A final decree following the decision in Sturtevant v. Ford, 280 Mass. 303 , was reversed and a proper form of decree stated.
BILL IN EQUITY, filed in the Superior Court on October 28, 1929.
The decree now appealed from was entered by order of M. Morton, J.
H. C. Thompson, for the defendants.
C. H. Baldwin, for the plaintiff.
LUMMUS, J. After the decision and rescript in Sturtevant v. Ford, 280 Mass. 303 , a final decree [Note 1] was entered on May 2, 1938, and from it the defendants appealed to this court. The plaintiff, a lower riparian owner, complained in this suit of a diminution in the flow of water in Hop Brook in Sudbury, caused by acts of the defendants, riparian owners above him. Our former decision, besides vacating an award of damages, held that the defendants had not used the waters of the brook unreasonably except in connection with the Carding Mill Pond, a new pond created by the defendants by building a dam near the plaintiff's boundary line. The unreasonable use of that pond consisted in holding back water for no practical purpose, with the result that some of it was lost by evaporation and much of it seeped into a neighboring watershed and never flowed down Hop Brook. The opinion concluded: "If and when a final decree is entered, the relief, so far as injunctive in nature, must be confined exclusively to the Carding Mill Dam and the waters thereby held back, and reference to any and all other dams, gates and works of the defendants must be eliminated."
The defendants, in our opinion, are right in their contention that the final decree purports to require the defendants to provide and supply, from any water anywhere under their control, the amount of water that may be necessary
to maintain in Hop Brook a continuous flow of water which shall be equal to four cubic feet a second.
The final decree is reversed. A new final decree of the following tenor is to be entered: -- This cause came on to be further heard upon the matter of the entry of a final decree after rescript from the Supreme Judicial Court, and thereupon, in conformity to said rescript, it is ordered, adjudged and decreed that the defendants and each of them, their agents, servants, and attorneys, be and they hereby are permanently enjoined and restrained from holding back the waters of Hop Brook in the town of Sudbury by means of a dam, gates or works at Carding Mill Pond so as to deprive the plaintiff, his heirs, successors or assigns, of a practically continuous flow of water in said brook of four cubic feet a second; provided, that this decree shall not require a greater flow of water than the volume of water held back by said dam, gates and works may permit; and provided, also, that this decree shall not require a flow of water sufficient to impair any actual reasonable use by the defendants or their heirs, successors or assigns of the waters of Carding Mill Pond.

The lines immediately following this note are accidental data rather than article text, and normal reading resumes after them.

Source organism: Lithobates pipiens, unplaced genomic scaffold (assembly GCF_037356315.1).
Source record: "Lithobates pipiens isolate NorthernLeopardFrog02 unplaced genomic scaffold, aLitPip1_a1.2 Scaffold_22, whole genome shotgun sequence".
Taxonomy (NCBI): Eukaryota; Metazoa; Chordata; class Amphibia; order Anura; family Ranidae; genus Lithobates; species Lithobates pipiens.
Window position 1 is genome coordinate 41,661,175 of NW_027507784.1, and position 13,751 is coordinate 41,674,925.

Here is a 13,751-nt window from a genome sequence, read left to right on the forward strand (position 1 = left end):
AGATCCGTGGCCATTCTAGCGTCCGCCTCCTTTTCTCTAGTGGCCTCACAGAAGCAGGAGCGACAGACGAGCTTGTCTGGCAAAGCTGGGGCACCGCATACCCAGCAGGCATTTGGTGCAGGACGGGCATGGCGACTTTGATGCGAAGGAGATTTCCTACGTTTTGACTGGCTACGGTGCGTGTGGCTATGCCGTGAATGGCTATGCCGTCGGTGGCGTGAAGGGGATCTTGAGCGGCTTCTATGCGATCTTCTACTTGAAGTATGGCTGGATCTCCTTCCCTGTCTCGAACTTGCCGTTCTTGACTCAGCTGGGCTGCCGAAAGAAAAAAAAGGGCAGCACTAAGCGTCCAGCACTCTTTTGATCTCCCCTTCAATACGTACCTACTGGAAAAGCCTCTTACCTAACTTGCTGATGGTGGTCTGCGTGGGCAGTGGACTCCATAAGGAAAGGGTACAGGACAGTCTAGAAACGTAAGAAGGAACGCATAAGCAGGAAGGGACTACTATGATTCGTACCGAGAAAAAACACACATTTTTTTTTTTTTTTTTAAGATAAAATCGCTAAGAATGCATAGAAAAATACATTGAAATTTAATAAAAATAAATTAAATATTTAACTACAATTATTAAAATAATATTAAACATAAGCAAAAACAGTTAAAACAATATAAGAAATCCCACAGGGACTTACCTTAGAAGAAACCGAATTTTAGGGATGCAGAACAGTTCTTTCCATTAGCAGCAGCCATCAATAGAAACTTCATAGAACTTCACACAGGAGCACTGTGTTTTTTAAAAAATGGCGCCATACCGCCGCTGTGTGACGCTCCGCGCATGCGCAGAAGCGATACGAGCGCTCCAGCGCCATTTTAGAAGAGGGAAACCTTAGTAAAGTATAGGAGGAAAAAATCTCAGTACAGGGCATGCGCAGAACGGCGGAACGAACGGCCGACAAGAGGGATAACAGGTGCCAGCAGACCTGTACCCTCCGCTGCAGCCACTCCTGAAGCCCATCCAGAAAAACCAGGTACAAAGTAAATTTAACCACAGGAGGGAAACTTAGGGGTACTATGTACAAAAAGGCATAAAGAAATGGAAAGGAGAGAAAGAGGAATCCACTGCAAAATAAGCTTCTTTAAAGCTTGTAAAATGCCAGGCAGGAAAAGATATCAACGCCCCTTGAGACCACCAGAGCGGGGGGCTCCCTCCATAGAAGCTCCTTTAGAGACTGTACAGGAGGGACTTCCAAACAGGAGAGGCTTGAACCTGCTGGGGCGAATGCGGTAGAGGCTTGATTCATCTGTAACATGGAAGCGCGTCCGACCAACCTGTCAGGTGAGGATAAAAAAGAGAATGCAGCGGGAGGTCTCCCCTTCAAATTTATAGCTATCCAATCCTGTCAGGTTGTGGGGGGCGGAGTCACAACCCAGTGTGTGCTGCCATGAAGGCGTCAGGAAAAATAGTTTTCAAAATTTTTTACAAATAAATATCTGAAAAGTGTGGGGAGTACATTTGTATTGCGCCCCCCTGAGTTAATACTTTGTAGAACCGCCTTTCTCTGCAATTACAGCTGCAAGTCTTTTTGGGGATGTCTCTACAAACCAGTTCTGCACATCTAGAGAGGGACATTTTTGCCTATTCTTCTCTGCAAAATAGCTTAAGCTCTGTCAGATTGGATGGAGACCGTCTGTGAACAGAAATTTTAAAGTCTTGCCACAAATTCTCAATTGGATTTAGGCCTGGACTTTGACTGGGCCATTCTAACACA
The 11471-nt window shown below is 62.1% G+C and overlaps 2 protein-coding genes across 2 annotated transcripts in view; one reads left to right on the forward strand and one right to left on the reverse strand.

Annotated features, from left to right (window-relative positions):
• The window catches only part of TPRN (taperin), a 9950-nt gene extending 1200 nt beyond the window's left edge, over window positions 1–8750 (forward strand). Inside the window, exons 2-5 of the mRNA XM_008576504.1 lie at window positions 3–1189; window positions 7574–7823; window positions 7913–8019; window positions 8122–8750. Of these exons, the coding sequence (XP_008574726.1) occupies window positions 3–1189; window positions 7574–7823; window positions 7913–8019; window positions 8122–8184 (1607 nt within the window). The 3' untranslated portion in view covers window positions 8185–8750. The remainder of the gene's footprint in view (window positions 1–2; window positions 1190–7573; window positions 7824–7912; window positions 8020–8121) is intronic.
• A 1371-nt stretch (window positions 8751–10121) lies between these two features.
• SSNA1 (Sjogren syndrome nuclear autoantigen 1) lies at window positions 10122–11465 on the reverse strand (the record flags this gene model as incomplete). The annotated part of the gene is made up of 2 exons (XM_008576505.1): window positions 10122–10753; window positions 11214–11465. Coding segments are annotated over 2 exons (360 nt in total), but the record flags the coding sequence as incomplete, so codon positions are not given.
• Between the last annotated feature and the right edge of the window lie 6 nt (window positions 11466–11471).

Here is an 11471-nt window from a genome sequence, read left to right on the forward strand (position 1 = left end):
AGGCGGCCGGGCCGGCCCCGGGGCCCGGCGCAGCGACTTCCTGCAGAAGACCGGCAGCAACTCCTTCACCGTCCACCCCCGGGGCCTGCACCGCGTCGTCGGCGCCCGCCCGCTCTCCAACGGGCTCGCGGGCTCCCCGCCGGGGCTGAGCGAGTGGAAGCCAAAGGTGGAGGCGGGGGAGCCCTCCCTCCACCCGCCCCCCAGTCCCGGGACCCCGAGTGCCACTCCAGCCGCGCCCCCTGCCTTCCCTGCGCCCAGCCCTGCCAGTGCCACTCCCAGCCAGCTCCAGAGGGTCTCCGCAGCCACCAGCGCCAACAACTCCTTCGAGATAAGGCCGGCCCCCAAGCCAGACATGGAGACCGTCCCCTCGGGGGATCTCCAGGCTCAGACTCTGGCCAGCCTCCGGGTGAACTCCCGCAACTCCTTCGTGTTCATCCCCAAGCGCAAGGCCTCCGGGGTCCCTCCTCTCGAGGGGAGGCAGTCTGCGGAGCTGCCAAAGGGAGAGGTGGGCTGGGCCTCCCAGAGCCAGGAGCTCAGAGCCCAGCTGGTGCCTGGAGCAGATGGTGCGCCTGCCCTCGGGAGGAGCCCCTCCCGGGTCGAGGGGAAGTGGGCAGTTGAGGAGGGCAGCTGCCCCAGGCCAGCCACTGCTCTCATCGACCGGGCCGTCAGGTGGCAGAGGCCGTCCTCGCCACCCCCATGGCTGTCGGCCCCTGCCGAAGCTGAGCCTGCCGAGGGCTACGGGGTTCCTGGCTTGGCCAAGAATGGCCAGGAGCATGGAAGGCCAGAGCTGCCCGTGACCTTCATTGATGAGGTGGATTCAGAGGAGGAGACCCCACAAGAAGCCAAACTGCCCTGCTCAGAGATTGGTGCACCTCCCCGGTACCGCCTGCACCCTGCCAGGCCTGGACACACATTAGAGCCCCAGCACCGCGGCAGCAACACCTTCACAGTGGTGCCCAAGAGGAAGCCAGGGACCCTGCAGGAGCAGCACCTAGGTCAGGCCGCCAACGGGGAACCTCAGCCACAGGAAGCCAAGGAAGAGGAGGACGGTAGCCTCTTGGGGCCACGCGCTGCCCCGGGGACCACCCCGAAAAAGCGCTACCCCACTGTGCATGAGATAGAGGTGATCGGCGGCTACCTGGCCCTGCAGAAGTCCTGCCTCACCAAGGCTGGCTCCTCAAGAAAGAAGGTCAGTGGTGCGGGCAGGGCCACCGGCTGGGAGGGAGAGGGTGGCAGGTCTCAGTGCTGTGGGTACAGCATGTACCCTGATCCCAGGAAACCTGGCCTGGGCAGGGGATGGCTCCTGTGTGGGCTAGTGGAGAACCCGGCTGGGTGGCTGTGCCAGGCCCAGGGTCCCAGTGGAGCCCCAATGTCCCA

[Note 1] That decree was in the following words: -- "This cause came on to be further heard in the matter of the final decree after rescript from the Supreme Judicial Court and, after argument by counsel and upon consideration thereof it is ordered, adjudged and decreed that the defendants and each of them, their agents, servants, attorneys and successors in title, be and they hereby are permanently restrained and enjoined, while they maintain a dam at Carding Mill Pond at Hop Brook, and while they do not use the waters thereby held back for any purpose other than that recognized by the law as a useful purpose, and at times when they have sufficient water within their control to provide the flow herein as described, from so withholding the waters of Hop Brook, and from so operating the said dam, gates and works, or any of them, at said Carding Mill Pond, as to deprive the plaintiff of a practically continuous flow of water in said brook which shall be equal to four cubic feet per second."